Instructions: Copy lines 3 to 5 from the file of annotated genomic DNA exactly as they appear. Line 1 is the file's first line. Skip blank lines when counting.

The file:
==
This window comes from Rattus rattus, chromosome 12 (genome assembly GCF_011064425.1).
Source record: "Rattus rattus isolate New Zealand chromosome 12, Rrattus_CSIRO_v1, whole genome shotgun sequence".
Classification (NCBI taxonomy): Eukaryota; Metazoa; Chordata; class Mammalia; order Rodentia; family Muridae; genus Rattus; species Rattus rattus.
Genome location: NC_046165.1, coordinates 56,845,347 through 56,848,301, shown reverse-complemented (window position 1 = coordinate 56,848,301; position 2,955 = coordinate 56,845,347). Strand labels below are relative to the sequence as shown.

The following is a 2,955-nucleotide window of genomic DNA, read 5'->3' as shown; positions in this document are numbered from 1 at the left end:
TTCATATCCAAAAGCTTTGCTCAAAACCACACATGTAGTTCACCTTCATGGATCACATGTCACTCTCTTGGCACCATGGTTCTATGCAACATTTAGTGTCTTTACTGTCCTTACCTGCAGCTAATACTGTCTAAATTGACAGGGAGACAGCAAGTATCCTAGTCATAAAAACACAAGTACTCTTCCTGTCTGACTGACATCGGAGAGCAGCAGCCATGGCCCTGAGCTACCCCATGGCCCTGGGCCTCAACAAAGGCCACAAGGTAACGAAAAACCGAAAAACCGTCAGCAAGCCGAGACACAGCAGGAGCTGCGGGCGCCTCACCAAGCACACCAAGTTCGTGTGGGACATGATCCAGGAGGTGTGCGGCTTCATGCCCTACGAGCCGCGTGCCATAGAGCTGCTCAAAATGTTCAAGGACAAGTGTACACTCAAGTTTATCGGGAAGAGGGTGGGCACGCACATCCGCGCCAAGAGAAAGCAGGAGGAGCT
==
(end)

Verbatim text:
Classification (NCBI taxonomy): Eukaryota; Metazoa; Chordata; class Mammalia; order Rodentia; family Muridae; genus Rattus; species Rattus rattus.
Genome location: NC_046165.1, coordinates 56,845,347 through 56,848,301, shown reverse-complemented (window position 1 = coordinate 56,848,301; position 2,955 = coordinate 56,845,347). Strand labels below are relative to the sequence as shown.

The following is a 2,955-nucleotide window of genomic DNA, read 5'->3' as shown; positions in this document are numbered from 1 at the left end: